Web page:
All Populisms Are Not Equal

Italy’s Five Star Movement falls in electoral polls but deepens citizen participation.

Jonathan Zawada for Noema Magazine

Nathan Gardels is the editor-in-chief of Noema Magazine.

MILAN — The populist wave that swept the democratic world in recent years is breaking up. In some places, it has exhausted itself and revealed its empty clamor. In other places, it has remained strong. Elsewhere it has potentially transformed politics forever by building an infrastructure for ongoing citizen engagement outside the moribund confines of established party systems.

Though it is no easy task to fathom the temper of the body politic in these unsettled days, in the U.S., President Donald Trump seems headed for defeat if the errant polling that led to the great surprise the last time around has been corrected. In Latin America, Jair Bolsonaro of Brazil and Andrés Manuel López Obrador in Mexico have remained popular despite their defiance of science in the pandemic. In the western part of Europe generally, the COVID crisis has had the opposite effect: It has not bolstered populist fervor, but enhanced trust in those with experience and expertise over the wary welcome of those who would throw out the baby of governing capacity with the bathwater of tired old politics.

What is often missed in this inventory is what the anti-establishment Five Star Movement in Italy, whose slogan is “participate don’t delegate,” has accomplished. Instead of just gaining parliamentary seats and joining government, they have innovatively employed digital technologies to build an infrastructure for citizens themselves to take back control.

Though still part of the governing coalition with the center-left Democratic Party that has kept the right-wing, anti-immigrant forces behind Matteo Salvini at bay, it has become fashionable to dismiss Five Star’s influence because it has fallen from a high of 34% in the polls, which made them the largest political force in Italy in 2018, to half that now.

Part and parcel of this decline is their feeble administrative skills in local government that have proved wanting. And, as always, being in government and making compromises with partners dilutes the fires of rebellion that originally mobilized some of its more fervent members.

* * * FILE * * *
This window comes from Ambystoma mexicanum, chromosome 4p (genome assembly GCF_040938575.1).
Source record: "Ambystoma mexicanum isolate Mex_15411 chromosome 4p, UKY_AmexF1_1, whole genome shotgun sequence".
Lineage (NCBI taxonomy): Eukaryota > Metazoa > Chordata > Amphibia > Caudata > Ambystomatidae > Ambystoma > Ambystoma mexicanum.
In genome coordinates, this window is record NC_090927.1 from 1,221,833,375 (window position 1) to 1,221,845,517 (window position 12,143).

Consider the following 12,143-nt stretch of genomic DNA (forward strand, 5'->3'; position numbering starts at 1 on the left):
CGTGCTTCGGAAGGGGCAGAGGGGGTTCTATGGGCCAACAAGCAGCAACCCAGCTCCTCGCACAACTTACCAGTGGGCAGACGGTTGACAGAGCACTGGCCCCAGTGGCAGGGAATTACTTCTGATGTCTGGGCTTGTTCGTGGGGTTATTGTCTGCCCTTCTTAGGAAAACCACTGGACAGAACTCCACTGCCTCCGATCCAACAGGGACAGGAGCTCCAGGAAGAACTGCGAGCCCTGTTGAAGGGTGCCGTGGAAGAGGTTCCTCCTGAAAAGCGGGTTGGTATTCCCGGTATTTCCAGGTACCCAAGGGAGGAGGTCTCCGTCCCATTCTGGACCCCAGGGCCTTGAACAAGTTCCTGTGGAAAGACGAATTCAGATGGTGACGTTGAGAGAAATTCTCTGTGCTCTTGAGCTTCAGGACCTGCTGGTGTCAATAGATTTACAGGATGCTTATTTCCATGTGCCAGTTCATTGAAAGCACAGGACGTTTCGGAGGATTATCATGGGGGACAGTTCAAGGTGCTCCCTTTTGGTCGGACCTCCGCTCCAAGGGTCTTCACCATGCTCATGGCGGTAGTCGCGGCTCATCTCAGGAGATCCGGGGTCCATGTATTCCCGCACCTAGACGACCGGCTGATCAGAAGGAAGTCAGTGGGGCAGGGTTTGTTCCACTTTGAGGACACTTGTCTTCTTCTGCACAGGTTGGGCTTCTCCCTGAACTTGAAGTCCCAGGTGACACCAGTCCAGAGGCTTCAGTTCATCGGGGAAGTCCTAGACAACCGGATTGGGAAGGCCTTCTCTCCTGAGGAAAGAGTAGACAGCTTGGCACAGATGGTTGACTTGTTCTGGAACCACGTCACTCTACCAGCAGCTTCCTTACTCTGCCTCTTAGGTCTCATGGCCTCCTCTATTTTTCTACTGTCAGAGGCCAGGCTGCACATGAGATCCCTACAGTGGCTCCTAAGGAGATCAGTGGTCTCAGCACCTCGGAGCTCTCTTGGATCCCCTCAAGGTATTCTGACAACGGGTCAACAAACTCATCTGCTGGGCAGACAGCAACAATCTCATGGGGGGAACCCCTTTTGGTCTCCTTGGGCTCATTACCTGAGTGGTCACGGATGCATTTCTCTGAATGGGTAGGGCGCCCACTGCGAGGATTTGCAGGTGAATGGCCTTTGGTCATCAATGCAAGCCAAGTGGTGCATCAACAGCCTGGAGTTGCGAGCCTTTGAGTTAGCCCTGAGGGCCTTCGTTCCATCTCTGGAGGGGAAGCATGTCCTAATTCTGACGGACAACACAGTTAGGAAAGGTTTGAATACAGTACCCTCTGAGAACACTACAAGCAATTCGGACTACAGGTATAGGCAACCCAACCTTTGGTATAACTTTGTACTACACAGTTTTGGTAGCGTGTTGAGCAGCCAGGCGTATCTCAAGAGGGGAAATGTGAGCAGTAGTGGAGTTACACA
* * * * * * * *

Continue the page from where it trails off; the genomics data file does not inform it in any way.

But these measures miss Five Star’s distributed impact across the country by providing a platform for facilitating direct citizen action on matters that most concern people, while diminishing the outsized role of the political class that has dominated representative democracy.

Even though Five Star itself showed poorly in regional elections two weeks ago, the public referendum it placed on the ballot to reduce the size of parliament won overwhelmingly, with 70% popular approval at the polls. The measure will reduce the size of the two-chamber parliament by a third, the lower house shrinking from 630 to 400 and the Senate from 315 to 200. This reduction of what a clear majority of voters believed was an “overpaid, overprivileged” political class, as the Europe editor of the Financial Times put it, could save a billion euros in the overhead costs of government in the coming years. Another early signal accomplishment has been the establishment of a basic income for the poorest.

The core of the new politics promoted by Five Star is the facilitation of citizen engagement rather than representation. What they have created through their Rousseau online platform is a way to tie citizens together by sharing the best practices of their direct action and governing experiences while educating average citizens to use networking tools to achieve their ends outside of a money-bound hierarchical party apparatus. The initiative comes from below instead of from above, while what Five Star calls the “zero-cost politics” of crowdfunding practices enable citizen activists to avoid capture by organized special interests, whether labor unions or banking and business, that define traditional political parties.

The “five star” goals that unite the networked citizens who join Five Star are: public water (not private utilities), sustainable transport, sustainable development, right to internet access and environmentalism.

Despite the flaws of this highly original experiment, the Five Star experience offers a kind of template for the new politics of the digital era. It has changed, perhaps fundamentally, the way governance in Italy takes place, a premonition of what other Western democracies will see as well, sooner or later.